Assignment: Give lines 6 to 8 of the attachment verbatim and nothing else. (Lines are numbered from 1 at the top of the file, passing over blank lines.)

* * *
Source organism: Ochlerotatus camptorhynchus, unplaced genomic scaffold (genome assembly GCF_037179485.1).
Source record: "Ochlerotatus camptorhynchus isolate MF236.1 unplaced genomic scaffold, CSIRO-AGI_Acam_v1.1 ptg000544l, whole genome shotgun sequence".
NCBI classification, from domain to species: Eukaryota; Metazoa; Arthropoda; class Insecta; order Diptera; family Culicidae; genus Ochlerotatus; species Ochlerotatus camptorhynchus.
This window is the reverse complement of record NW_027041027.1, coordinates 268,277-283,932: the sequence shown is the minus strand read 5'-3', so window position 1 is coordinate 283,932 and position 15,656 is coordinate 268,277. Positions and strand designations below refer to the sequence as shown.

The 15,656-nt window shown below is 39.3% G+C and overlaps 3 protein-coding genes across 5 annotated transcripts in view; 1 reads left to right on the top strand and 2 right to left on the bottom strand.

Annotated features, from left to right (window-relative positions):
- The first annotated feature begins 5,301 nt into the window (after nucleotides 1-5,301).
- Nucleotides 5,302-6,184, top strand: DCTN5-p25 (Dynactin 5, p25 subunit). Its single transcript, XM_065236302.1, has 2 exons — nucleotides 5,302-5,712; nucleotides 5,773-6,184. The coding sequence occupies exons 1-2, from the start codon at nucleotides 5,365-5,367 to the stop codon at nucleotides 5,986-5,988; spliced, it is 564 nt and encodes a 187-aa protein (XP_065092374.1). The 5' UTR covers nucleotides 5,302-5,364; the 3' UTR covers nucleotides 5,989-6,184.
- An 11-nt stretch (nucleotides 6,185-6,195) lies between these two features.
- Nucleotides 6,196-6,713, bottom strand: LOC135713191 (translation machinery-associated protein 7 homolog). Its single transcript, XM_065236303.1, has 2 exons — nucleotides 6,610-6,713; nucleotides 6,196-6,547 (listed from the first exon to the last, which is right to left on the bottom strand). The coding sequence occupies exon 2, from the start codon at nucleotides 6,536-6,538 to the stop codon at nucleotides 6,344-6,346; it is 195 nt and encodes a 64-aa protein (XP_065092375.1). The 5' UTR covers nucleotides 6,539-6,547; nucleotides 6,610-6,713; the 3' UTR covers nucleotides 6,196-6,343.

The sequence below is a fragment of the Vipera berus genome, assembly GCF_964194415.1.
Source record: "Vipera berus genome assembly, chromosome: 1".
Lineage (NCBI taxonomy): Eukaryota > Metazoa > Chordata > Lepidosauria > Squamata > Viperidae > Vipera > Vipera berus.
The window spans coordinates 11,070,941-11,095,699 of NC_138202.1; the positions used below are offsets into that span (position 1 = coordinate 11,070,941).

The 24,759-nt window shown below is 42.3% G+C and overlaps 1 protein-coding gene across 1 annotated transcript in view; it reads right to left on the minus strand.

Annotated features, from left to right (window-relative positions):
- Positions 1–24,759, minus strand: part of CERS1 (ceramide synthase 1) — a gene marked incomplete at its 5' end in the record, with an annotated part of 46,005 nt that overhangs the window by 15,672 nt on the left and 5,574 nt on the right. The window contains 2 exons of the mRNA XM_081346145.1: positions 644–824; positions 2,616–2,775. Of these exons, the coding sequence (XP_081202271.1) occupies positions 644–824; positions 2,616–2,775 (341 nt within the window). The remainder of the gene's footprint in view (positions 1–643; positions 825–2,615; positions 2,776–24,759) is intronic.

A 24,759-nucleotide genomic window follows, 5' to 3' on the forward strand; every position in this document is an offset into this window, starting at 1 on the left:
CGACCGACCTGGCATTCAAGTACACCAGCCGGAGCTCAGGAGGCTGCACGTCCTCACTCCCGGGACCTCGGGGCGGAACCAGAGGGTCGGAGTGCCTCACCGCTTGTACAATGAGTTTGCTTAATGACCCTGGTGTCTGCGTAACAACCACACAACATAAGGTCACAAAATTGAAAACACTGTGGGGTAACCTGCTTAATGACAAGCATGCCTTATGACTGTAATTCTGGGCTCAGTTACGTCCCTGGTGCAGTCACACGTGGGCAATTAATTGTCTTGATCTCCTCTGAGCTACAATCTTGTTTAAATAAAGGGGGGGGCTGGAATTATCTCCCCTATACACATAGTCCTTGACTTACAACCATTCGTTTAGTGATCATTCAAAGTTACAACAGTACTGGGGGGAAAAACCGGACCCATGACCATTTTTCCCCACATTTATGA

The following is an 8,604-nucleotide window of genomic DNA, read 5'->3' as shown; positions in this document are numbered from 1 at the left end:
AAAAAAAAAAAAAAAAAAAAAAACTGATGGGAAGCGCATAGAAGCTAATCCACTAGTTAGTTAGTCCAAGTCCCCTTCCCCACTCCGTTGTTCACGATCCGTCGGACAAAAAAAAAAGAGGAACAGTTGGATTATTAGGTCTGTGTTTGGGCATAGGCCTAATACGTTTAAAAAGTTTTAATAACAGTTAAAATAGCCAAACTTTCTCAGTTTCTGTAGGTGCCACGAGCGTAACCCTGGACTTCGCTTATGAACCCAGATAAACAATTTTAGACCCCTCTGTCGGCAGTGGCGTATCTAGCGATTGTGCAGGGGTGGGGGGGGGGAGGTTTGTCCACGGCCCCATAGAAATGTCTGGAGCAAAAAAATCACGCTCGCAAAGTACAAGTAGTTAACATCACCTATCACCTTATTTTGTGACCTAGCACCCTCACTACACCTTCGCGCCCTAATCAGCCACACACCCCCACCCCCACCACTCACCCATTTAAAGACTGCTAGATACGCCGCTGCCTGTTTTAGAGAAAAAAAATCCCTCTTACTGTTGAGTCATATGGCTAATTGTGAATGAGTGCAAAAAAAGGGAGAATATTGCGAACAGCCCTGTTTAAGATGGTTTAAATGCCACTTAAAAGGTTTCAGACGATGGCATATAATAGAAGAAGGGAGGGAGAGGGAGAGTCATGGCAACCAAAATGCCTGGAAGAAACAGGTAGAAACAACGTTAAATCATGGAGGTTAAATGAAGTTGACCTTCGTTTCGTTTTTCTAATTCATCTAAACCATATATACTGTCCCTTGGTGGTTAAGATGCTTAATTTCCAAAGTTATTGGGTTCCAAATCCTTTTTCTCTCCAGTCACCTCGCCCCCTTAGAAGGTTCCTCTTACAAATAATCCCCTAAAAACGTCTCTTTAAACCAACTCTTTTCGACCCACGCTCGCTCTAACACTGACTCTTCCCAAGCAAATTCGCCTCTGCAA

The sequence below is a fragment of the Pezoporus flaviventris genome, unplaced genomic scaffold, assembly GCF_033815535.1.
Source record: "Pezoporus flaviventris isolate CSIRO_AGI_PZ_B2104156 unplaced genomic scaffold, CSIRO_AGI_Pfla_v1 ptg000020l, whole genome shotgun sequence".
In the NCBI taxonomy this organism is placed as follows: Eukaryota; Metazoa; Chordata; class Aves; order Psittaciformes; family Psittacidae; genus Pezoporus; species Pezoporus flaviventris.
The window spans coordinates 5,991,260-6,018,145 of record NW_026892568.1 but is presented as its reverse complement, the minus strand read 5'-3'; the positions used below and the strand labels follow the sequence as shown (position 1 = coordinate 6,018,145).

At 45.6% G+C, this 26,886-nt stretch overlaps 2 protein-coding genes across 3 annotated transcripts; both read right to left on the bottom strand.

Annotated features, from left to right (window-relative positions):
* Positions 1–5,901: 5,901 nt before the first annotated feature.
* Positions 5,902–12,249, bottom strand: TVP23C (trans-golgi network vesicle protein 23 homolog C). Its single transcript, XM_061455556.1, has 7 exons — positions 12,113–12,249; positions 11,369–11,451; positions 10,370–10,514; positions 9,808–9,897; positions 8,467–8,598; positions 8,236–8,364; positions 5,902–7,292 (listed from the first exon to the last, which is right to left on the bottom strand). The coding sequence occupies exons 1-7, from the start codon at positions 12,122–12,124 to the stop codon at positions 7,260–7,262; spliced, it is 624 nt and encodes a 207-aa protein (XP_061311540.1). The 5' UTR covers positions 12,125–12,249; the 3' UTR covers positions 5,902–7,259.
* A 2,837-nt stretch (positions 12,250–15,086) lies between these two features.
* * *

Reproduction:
Annotated features, from left to right (window-relative positions):
- The first annotated feature begins 5,301 nt into the window (after nucleotides 1-5,301).
- Nucleotides 5,302-6,184, top strand: DCTN5-p25 (Dynactin 5, p25 subunit). Its single transcript, XM_065236302.1, has 2 exons — nucleotides 5,302-5,712; nucleotides 5,773-6,184. The coding sequence occupies exons 1-2, from the start codon at nucleotides 5,365-5,367 to the stop codon at nucleotides 5,986-5,988; spliced, it is 564 nt and encodes a 187-aa protein (XP_065092374.1). The 5' UTR covers nucleotides 5,302-5,364; the 3' UTR covers nucleotides 5,989-6,184.